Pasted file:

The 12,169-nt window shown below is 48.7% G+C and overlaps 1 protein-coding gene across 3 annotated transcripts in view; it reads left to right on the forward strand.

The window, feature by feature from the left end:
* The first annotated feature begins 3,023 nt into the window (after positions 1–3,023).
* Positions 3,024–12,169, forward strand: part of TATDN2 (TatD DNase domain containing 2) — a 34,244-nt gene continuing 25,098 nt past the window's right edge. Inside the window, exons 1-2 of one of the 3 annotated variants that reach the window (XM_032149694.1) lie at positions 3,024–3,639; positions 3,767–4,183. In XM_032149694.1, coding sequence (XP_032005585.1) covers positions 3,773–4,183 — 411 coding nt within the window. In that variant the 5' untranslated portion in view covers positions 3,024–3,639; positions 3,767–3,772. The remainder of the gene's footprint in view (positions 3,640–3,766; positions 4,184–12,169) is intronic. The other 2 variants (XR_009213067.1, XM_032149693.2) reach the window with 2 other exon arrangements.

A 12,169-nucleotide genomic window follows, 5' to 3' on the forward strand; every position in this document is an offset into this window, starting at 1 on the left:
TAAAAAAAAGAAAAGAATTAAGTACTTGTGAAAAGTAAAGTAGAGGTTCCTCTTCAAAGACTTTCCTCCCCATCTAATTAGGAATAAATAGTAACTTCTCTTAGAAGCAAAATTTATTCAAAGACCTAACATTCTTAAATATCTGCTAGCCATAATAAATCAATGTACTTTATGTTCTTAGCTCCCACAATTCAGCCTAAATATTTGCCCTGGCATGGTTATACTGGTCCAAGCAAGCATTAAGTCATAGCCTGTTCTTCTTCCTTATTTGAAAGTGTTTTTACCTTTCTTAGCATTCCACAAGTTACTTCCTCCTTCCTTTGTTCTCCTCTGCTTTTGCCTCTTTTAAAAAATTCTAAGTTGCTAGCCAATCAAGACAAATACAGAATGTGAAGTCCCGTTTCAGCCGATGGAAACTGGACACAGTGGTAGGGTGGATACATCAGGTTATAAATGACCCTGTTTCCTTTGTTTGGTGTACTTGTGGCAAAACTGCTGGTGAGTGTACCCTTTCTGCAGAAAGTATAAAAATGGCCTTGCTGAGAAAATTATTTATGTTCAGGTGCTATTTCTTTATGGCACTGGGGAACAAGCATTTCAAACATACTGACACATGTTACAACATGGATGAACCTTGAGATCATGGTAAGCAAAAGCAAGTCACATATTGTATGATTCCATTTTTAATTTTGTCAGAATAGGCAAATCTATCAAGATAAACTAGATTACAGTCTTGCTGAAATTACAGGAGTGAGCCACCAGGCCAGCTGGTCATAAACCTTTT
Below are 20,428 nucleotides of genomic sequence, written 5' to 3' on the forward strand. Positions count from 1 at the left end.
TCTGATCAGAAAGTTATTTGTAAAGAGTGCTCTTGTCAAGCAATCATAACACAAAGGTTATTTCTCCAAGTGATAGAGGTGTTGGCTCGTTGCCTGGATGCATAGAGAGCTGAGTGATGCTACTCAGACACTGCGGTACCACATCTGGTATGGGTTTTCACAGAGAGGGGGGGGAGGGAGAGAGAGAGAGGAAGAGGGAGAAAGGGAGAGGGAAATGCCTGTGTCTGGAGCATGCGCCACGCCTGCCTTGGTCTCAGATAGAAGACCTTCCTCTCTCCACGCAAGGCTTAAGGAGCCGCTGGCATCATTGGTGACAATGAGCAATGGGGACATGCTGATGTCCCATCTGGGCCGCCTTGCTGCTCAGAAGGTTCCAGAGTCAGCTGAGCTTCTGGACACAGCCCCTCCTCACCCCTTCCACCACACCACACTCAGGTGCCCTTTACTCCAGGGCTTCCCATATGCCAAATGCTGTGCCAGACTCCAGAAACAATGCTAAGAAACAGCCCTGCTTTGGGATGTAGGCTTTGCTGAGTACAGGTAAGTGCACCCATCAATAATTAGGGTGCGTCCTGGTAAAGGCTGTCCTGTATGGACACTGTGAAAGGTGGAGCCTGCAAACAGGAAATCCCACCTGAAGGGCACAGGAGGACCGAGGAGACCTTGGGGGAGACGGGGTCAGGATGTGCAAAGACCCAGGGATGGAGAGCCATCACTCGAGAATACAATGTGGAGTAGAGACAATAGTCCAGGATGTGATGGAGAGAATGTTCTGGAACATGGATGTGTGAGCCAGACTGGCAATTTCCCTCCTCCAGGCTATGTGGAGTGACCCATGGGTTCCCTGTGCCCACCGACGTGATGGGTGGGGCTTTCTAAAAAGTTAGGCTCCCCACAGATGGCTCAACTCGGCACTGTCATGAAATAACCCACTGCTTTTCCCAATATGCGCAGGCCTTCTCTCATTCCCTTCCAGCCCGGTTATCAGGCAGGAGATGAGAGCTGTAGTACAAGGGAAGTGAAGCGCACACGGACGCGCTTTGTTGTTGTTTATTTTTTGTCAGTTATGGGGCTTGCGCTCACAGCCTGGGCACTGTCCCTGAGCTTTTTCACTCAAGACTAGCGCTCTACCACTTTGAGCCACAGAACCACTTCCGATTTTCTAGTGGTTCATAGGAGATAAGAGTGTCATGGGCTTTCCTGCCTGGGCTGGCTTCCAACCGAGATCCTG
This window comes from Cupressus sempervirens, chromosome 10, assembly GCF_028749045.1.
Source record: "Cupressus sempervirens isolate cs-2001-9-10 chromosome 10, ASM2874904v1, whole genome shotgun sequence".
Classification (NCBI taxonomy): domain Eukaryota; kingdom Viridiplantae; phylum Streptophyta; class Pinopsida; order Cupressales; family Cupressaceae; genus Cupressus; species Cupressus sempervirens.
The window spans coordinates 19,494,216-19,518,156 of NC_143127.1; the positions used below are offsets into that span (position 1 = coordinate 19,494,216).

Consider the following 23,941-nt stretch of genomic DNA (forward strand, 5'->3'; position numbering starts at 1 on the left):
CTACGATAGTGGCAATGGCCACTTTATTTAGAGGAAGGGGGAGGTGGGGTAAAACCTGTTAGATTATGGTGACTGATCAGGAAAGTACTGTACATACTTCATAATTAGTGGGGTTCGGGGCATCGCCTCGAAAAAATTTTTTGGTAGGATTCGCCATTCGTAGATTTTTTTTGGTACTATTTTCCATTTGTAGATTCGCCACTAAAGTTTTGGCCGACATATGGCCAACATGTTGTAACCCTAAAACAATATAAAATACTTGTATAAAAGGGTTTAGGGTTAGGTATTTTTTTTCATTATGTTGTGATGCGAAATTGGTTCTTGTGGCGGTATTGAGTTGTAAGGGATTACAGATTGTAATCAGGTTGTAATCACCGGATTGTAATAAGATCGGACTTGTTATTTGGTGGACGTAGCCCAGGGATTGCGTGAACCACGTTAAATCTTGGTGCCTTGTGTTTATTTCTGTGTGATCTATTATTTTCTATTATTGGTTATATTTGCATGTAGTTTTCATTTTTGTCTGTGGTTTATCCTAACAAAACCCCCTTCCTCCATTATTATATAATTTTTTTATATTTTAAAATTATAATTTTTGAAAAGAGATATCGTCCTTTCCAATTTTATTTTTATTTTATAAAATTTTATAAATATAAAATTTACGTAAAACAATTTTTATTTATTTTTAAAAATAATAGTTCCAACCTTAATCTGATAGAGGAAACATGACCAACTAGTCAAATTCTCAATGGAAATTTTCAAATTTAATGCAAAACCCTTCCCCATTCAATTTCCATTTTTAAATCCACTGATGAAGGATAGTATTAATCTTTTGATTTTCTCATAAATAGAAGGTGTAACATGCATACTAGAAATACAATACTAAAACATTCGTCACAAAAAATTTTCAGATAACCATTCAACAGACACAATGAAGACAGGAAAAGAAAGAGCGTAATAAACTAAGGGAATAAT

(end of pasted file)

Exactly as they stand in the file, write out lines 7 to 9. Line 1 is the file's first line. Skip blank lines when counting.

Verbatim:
Below are 20,428 nucleotides of genomic sequence, written 5' to 3' on the forward strand. Positions count from 1 at the left end.
TCTGATCAGAAAGTTATTTGTAAAGAGTGCTCTTGTCAAGCAATCATAACACAAAGGTTATTTCTCCAAGTGATAGAGGTGTTGGCTCGTTGCCTGGATGCATAGAGAGCTGAGTGATGCTACTCAGACACTGCGGTACCACATCTGGTATGGGTTTTCACAGAGAGGGGGGGGAGGGAGAGAGAGAGAGGAAGAGGGAGAAAGGGAGAGGGAAATGCCTGTGTCTGGAGCATGCGCCACGCCTGCCTTGGTCTCAGATAGAAGACCTTCCTCTCTCCACGCAAGGCTTAAGGAGCCGCTGGCATCATTGGTGACAATGAGCAATGGGGACATGCTGATGTCCCATCTGGGCCGCCTTGCTGCTCAGAAGGTTCCAGAGTCAGCTGAGCTTCTGGACACAGCCCCTCCTCACCCCTTCCACCACACCACACTCAGGTGCCCTTTACTCCAGGGCTTCCCATATGCCAAATGCTGTGCCAGACTCCAGAAACAATGCTAAGAAACAGCCCTGCTTTGGGATGTAGGCTTTGCTGAGTACAGGTAAGTGCACCCATCAATAATTAGGGTGCGTCCTGGTAAAGGCTGTCCTGTATGGACACTGTGAAAGGTGGAGCCTGCAAACAGGAAATCCCACCTGAAGGGCACAGGAGGACCGAGGAGACCTTGGGGGAGACGGGGTCAGGATGTGCAAAGACCCAGGGATGGAGAGCCATCACTCGAGAATACAATGTGGAGTAGAGACAATAGTCCAGGATGTGATGGAGAGAATGTTCTGGAACATGGATGTGTGAGCCAGACTGGCAATTTCCCTCCTCCAGGCTATGTGGAGTGACCCATGGGTTCCCTGTGCCCACCGACGTGATGGGTGGGGCTTTCTAAAAAGTTAGGCTCCCCACAGATGGCTCAACTCGGCACTGTCATGAAATAACCCACTGCTTTTCCCAATATGCGCAGGCCTTCTCTCATTCCCTTCCAGCCCGGTTATCAGGCAGGAGATGAGAGCTGTAGTACAAGGGAAGTGAAGCGCACACGGACGCGCTTTGTTGTTGTTTATTTTTTGTCAGTTATGGGGCTTGCGCTCACAGCCTGGGCACTGTCCCTGAGCTTTTTCACTCAAGACTAGCGCTCTACCACTTTGAGCCACAGAACCACTTCCGATTTTCTAGTGGTTCATAGGAGATAAGAGTGTCATGGGCTTTCCTGCCTGGGCTGGCTTCCAACCGAGATCCTG
This window comes from Cupressus sempervirens, chromosome 10, assembly GCF_028749045.1.